Back to Other Articles In This Category

Which lice treatment will you use next time?

By Deb Maxwell1 and Peter James2

1ParaBoss Operations Manager
2Queensland Alliance for Agriculture and Food Innovation (QAAFI)

July 2015

 Link to the Lice and Flystrike Products Tool 

What governs your choice of chemical group for lice treatments? Cost is clearly one factor, but what about resistance?

Even completely effective chemicals with no history of lice being resistant can fail to eradicate lice if not properly applied to every sheep. Make sure you first choose an application method that can be used effectively on your property (strictly according to label instructions) and ensure that every sheep is treated.

But many lice treatments are unnecessary. If no lice are present at shearing and you are reasonably confident that lice have not been introduced in recent months, then treatment is not required.

There are seven groups of chemicals registered for treating lice as listed below. The different actives in each group are shown in brackets:

  • Neonicotinoid (imidacloprid, thiacloprid)
  • Spinosyn (spinosad)
  • Organophosphate (OP: temephos, diazinon)
  • Macrocyclic lactone (ML: abamectin, ivermectin)
  • Magnesium fluorosilicate/sulphur (MgFSi plus sulphur plus rotenone)
  • Insect growth regulator (IGR: diflubenzuron, triflumuron)
  • Synthetic pyrethroid (SP: cypermethin, alphacypermethrin, deltamethrin)

Unlike worms, where you can carry out a drench resistance test to see the extent to which drenches work on your property, this is usually not practical with lice.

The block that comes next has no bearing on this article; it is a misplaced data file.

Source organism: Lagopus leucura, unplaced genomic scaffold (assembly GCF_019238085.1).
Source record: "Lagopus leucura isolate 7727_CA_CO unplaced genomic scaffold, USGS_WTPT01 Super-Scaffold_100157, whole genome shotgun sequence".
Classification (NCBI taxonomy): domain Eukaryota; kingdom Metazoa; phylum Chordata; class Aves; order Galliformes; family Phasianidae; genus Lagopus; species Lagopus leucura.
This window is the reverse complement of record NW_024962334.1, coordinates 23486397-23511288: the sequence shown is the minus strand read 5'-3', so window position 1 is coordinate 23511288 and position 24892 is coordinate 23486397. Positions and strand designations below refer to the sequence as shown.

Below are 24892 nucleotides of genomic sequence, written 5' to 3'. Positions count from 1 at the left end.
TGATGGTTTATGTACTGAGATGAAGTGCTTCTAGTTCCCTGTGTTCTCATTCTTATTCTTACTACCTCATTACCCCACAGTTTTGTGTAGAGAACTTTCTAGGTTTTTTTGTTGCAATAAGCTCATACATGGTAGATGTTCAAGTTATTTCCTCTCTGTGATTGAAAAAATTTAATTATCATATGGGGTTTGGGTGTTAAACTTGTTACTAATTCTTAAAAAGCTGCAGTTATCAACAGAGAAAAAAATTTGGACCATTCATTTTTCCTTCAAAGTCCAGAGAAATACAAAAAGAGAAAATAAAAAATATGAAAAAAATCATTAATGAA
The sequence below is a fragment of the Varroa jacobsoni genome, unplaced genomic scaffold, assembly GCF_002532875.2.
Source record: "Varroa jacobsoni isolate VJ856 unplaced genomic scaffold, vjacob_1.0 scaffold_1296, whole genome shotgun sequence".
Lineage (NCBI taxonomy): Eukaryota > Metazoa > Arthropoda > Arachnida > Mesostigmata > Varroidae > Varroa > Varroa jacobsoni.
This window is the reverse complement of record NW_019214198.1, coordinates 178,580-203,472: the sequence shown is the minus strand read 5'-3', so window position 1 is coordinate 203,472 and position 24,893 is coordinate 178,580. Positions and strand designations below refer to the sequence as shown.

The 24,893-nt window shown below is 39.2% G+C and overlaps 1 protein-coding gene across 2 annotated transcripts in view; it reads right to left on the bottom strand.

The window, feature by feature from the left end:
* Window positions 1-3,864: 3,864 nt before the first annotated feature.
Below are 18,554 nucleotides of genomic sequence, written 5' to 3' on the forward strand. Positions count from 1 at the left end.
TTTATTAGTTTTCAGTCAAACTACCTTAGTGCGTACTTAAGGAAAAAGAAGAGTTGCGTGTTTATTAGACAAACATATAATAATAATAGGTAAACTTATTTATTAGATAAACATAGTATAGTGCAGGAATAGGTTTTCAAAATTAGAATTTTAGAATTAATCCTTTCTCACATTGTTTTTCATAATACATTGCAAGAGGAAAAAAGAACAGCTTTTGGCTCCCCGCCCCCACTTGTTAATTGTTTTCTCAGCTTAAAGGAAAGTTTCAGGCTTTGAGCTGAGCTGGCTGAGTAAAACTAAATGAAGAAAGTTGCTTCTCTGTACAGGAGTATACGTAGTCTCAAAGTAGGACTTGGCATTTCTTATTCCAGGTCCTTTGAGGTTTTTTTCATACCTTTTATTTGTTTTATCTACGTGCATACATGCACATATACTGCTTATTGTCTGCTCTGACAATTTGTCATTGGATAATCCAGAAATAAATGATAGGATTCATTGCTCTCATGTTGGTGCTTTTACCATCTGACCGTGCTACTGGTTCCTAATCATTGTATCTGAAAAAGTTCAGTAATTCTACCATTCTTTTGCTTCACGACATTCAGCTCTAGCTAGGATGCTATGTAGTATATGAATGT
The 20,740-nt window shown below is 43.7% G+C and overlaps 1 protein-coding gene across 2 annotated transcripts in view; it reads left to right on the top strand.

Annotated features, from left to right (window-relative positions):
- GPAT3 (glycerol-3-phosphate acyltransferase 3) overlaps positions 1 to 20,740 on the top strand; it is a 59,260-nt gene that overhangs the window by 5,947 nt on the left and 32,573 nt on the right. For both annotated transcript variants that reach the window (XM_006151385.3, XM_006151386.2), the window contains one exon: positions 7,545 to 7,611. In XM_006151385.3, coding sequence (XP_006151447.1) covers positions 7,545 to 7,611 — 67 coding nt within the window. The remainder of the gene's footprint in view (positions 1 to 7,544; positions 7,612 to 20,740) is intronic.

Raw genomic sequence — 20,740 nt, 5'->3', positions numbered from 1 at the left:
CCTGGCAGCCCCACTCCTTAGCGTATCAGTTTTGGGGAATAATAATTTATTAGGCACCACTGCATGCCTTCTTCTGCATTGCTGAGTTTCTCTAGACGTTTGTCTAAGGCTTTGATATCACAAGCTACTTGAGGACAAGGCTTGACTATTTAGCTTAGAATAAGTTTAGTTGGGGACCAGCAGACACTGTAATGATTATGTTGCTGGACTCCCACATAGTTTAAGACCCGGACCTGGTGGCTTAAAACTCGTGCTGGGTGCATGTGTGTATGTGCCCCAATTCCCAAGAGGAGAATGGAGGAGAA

However, resistance is only known to have developed to synthetic pyrethroid and insect growth regulator pesticides and only in some sheep lice populations.

The bottom line is that choosing a product from one of the first five groups on the list should always result in an effective treatment—if all sheep are treated correctly.

However, the IGRs and SPs are generally the cheapest option, especially for backline applications. If you have used them successfully in the past they may continue to work for you.  However, continued use of these groups year after year will almost inevitably lead to development of resistance and consideration should be given to rotating with another chemical group.

Regardless of your chemical group choice, the development of resistance to the chemicals by the lice is a continuing risk. In any population, whether it is lice, worms or flies, there may be one or a few resistant pests. Each treatment application is an opportunity for those resistant pests to survive, reproduce and increase the proportion of chemical resistance within the population. 

In the past there were a limited number of chemical groups available for lice treatment, particularly in backline products (first SPs, then IGRs). The sheep industry is now in a good position to have seven different chemical groups available and six in backline products. This provides the opportunity to rotate between chemical groups to prevent, or at least delay, the development of resistance to more recently introduced products.

While you may get away with continued use of one group for a number of years, LiceBoss recommends rotating the chemical group used each one or two years. In this way, any resistant lice that have survived a previous treatment will be killed by a new compound from a different chemical group.

Remember, changing a product may not mean you’ve changed the chemical group. Check the label to see which active/group it contains. The Lice and Flystrike Products Tool also allows you to find a commercial product based on its chemical group, as well as its application method and the pest targeted: lice and/or flies. The Lice and Flystrike Products Tool also gives a typical price per sheep for each product (price currently unavailable, being updated) as well as wool harvest interval, sheep rehandling interval, withholding period and export slaughter interval.